By Ann McCreary
Woman: Lady. Girl. Female. Chick. Dame. Broad. Lassie. Wench. Maiden.
The many facets of womanhood are explored by more than 30 artists in a new exhibit, “Woman: An Artist’s Interpretation,” opening at Confluence Gallery and Art Center on Saturday (March 8), with a reception from 4 – 8 p.m. The exhibit runs through April 19.
Saturday also marks International Women’s Day, which inspired the theme for the exhibit.
Confluence invites the public to be “inspired, stimulated and yes, maybe even shocked,” said gallery director Nicole Ringgold, who co-curated the exhibit with artist Joanne Marracci. “The show hopes to instigate dialogue and discussion about the many facets of being a woman in the world.”
Artists — both male and female — were asked to interpret their definition of “woman” by creating up to five pieces in a variety of visual media for the exhibit. To accompany their work, artists were also asked to submit a brief statement describing their understanding of what it is to be a woman.
Reflections submitted by artists include:
• “Women’s bodies, another militarized zone.”
• “Being content as a woman is about the perception of the possible.”
• “Women are a constant source of delight and consternation to me. I have learned to tread lightly around them.”
• “To be a woman means to be willing to feel the totality of life and to carry it in our heart.”
• “Since ancient times woman symbolizes fertility; she is the mother, the gardener, the caretaker and the nurturing spirit of humankind.”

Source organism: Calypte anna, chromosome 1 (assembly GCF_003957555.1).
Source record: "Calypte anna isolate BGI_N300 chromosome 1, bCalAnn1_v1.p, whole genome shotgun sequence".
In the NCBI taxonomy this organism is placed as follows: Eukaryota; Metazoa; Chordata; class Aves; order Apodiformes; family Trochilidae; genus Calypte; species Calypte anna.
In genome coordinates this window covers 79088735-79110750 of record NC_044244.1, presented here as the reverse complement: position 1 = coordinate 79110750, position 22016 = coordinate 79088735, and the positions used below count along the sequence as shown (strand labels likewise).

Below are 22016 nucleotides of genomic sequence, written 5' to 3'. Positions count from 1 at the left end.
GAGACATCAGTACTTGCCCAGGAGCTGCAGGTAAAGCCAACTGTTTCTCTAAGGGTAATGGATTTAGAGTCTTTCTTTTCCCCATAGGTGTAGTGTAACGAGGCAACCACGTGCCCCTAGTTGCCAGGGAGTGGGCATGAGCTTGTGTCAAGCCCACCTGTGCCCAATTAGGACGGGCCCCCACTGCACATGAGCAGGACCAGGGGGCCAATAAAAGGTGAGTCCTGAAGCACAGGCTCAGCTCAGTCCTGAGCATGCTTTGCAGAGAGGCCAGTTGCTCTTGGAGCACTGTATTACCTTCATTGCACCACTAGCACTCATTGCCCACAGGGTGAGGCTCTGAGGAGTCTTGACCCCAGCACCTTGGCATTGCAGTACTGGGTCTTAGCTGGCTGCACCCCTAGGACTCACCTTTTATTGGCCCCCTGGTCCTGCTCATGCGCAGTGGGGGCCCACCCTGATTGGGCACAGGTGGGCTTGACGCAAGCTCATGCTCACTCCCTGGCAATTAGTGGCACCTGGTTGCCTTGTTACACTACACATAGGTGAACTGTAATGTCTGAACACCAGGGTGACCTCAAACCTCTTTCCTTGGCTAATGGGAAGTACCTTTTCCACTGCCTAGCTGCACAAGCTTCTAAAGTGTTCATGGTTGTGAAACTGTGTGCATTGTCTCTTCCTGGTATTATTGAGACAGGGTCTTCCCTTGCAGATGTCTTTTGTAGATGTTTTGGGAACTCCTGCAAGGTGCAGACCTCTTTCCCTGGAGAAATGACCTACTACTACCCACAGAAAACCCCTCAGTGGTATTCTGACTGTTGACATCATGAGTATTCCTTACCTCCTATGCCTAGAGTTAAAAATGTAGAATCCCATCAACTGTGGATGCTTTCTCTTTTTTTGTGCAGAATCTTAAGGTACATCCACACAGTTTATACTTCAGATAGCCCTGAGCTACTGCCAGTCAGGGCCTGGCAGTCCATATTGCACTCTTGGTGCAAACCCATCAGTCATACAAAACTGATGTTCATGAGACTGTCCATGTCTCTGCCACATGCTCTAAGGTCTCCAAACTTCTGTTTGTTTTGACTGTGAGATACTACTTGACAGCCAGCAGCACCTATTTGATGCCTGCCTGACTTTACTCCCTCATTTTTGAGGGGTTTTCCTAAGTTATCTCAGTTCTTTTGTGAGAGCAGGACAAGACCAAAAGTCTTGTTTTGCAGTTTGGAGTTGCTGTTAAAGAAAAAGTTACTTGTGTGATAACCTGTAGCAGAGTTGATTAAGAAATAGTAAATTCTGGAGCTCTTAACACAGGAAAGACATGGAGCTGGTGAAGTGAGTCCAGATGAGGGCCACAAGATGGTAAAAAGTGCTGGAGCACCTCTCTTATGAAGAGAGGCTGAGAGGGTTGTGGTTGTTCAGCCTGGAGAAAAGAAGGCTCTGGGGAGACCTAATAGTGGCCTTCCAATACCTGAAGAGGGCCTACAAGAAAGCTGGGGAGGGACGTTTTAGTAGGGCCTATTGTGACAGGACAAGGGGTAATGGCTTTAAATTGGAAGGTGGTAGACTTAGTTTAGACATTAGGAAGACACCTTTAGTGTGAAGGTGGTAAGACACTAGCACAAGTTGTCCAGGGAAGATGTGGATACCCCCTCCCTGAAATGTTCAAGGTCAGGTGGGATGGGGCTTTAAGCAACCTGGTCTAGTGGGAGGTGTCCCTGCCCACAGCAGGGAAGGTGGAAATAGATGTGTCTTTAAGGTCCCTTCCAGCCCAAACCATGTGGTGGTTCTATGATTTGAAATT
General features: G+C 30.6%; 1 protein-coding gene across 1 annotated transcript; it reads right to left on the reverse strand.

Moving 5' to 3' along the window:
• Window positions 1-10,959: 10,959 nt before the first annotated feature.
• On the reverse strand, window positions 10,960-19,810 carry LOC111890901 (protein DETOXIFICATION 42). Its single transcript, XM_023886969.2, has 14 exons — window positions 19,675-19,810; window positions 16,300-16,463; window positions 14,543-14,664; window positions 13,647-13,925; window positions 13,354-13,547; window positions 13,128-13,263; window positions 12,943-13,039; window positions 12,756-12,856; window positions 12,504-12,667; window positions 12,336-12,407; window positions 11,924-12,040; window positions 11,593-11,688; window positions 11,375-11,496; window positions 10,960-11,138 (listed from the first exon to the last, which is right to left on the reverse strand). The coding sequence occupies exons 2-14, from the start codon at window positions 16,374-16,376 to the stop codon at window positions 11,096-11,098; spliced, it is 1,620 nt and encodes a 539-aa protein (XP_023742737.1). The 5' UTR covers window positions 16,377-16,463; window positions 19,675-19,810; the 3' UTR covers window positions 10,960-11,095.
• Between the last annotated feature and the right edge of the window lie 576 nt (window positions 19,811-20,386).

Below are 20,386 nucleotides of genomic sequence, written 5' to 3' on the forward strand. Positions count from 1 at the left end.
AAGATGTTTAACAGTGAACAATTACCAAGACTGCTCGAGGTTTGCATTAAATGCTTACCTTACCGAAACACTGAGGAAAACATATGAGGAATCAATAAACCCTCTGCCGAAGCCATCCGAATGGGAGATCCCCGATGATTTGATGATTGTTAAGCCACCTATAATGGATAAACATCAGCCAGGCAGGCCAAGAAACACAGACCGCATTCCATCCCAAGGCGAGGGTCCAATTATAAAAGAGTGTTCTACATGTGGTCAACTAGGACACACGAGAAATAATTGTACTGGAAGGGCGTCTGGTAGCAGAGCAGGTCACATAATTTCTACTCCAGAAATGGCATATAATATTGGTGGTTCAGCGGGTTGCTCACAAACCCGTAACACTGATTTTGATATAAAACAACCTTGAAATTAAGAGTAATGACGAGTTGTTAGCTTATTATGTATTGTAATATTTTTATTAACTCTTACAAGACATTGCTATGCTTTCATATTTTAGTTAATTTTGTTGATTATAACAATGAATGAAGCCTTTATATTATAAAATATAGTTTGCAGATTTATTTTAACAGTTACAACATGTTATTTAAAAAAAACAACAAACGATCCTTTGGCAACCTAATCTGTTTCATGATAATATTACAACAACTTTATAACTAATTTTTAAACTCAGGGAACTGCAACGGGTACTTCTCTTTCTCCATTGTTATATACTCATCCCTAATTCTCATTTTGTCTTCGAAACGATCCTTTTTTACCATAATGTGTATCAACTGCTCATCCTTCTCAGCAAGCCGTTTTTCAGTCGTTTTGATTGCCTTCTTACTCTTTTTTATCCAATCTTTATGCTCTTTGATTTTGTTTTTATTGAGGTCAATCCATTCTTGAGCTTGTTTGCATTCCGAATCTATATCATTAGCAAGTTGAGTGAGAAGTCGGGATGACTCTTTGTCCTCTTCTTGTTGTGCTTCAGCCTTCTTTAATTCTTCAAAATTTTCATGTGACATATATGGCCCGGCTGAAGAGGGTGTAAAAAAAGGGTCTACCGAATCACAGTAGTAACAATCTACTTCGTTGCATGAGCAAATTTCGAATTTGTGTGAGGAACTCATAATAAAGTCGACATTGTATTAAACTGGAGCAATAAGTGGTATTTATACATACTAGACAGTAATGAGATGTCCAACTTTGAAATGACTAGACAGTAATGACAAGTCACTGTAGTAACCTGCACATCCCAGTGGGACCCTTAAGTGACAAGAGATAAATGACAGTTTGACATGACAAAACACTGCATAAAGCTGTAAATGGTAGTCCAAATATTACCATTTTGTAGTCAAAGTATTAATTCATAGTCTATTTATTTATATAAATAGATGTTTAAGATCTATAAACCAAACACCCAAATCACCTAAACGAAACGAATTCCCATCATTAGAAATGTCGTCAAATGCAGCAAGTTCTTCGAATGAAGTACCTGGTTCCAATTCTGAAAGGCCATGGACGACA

Pieces in the exhibit portray the female form and spirit in painting, ceramics, photography, pottery, mixed media, glass, sculpture, wood, mosaic, mobiles and jewelry.
Gallery visitors will also be invited to share their thoughts about women, Ringgold said. A collaborative graffiti wall near the gallery entrance will encourage people to write words that come to mind as they pertain to women.
The gallery’s restroom will have scraps of paper and a bulletin board for people to post their thoughts. Ringgold said observations from the graffiti wall and bulletin board will be shared on Confluence’s Facebook page.
In conjunction with the exhibit, Confluence is presenting a panel discussion on March 29, featuring women discussing their involvement in a variety of careers including an author, scientist, musician, professor, defense attorney, full-time mother, nurse practitioner, farmer and firefighter. Doors open at 5:30 p.m. and the guided discussion begins at 6 p.m. at the gallery. The event is free.
International Women’s Day will also be recognized in another event at The Merc Playhouse, just across the street from Confluence Gallery. The Merc will present a Readers Theater production of Rapture, Blister, Burn by Gina Gionfriddo on April 17 and 18. The play, directed by Ashley Lodato, is about a full-time mom and a feminist academic who decide to switch lives, and is a “funny and scathing examination of the idea of ‘having it all,’” said Ringgold.
Ringgold said International Women’s Day ranges from a celebration of women’s achievements to an expression of love for women. Ringgold said her desire to recognize International Women’s Day derives from experiences in coordinating a festival honoring the event while serving in the Peace Corps in Africa in 1996, and from coordinating a Women’s Day festival in the Methow Valley two years ago.
The exhibit runs through April 19.